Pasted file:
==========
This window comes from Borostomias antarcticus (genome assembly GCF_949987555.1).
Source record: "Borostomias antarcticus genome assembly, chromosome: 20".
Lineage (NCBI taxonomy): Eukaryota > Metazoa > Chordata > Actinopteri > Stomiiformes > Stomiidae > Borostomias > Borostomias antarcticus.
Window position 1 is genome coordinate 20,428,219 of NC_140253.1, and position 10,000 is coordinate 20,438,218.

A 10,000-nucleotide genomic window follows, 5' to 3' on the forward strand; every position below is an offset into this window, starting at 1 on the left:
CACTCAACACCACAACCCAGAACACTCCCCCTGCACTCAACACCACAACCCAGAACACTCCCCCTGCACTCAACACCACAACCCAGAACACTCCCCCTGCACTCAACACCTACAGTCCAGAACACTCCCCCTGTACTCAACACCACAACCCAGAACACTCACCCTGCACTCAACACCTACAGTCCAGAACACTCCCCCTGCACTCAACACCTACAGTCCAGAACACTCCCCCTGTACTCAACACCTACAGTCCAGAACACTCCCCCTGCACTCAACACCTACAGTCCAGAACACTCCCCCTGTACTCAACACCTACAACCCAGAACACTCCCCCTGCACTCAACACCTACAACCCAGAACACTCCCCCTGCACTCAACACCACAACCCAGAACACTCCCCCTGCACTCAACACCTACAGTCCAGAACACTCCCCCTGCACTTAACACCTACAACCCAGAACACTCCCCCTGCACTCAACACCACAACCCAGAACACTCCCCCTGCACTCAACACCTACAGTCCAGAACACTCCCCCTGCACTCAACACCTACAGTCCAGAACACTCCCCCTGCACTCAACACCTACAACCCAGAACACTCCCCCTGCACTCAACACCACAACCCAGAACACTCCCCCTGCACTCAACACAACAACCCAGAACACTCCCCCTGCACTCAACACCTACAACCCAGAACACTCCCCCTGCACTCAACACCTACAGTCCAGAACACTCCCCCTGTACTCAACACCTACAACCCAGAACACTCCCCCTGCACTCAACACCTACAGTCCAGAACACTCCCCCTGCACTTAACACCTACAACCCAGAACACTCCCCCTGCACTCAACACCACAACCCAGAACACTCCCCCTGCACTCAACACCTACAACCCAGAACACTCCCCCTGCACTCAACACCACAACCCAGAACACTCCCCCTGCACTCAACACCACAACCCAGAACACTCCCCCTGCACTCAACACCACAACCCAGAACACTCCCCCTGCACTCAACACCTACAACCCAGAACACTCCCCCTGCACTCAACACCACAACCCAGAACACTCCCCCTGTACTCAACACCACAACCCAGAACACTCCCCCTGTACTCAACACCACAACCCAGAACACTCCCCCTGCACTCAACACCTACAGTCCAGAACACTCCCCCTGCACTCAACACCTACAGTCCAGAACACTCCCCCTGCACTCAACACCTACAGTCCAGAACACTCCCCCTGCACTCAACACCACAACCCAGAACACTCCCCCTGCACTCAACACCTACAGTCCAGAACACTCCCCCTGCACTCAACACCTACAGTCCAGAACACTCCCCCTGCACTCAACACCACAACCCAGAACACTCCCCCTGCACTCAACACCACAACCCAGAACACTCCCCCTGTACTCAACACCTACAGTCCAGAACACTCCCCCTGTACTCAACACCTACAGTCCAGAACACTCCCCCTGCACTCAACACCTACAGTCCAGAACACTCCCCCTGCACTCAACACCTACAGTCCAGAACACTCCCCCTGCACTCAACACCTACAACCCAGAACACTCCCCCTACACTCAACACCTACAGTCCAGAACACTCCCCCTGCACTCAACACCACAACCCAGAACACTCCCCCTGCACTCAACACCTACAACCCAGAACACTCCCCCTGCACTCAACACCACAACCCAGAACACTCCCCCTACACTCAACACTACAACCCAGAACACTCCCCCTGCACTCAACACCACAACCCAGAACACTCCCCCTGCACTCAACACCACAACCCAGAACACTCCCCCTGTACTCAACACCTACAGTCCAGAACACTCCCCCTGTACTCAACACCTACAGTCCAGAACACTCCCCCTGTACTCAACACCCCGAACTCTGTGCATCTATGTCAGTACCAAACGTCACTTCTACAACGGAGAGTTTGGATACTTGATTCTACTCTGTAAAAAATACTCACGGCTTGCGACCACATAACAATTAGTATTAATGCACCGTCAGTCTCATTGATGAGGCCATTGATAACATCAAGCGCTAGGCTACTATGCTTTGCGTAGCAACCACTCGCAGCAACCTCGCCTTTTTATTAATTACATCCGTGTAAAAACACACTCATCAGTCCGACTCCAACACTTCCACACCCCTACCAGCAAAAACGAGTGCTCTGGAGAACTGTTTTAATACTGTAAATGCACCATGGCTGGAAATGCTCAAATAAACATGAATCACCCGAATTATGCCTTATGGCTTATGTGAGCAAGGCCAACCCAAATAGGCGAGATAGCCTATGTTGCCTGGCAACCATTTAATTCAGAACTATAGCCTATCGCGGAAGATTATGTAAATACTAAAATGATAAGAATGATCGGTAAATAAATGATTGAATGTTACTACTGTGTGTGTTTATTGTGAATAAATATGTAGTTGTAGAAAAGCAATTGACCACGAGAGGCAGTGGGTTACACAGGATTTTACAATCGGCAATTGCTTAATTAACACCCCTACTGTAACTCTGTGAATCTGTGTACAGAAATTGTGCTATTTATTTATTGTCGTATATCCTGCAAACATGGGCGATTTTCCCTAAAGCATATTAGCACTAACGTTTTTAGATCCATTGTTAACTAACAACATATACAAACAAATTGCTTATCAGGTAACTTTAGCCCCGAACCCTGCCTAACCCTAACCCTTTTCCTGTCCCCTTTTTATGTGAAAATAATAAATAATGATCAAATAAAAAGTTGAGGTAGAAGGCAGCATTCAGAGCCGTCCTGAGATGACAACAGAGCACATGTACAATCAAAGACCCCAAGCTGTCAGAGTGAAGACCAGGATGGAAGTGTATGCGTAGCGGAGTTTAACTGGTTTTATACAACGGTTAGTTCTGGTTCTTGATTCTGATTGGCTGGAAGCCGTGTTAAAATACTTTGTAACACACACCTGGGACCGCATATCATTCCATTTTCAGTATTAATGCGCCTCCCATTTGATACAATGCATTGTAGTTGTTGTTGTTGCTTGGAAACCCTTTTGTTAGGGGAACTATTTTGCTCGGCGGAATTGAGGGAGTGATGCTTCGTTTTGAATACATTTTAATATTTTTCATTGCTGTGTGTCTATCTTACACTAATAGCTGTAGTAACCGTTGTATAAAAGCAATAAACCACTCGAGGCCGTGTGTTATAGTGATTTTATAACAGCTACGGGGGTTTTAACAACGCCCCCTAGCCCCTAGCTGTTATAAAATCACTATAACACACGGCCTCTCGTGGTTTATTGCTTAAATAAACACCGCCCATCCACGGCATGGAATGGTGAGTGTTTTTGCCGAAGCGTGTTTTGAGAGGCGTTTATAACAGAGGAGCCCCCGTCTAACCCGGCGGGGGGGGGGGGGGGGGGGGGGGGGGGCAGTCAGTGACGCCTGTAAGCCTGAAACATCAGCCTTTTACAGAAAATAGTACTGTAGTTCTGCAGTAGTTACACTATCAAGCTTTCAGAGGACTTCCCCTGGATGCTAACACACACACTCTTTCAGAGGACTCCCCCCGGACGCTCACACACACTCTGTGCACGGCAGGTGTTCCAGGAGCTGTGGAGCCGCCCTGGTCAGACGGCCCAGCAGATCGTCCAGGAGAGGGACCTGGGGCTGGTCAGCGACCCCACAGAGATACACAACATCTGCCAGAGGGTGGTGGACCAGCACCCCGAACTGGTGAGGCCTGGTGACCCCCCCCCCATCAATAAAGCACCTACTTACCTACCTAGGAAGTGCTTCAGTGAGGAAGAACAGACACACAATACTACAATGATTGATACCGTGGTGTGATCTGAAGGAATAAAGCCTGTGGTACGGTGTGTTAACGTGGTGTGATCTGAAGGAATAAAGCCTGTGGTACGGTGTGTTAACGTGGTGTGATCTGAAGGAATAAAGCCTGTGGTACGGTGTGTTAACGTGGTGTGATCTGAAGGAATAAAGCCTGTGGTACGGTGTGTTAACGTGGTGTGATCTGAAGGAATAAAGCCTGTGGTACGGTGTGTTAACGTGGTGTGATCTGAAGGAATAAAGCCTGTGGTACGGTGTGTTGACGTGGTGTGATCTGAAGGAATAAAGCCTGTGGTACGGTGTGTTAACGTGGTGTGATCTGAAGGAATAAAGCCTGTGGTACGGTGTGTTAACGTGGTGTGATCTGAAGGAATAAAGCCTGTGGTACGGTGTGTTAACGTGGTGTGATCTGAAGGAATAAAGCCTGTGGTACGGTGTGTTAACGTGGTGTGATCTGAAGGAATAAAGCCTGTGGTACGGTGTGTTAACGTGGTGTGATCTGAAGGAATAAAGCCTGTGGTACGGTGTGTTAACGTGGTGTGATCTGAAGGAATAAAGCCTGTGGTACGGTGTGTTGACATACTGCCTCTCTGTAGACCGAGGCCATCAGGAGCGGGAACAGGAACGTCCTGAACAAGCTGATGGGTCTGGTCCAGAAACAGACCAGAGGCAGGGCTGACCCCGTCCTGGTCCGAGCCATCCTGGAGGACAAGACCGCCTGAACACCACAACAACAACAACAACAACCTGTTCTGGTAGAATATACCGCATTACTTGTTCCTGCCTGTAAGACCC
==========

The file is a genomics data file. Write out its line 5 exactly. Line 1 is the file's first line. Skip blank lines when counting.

A 10,000-nucleotide genomic window follows, 5' to 3' on the forward strand; every position below is an offset into this window, starting at 1 on the left: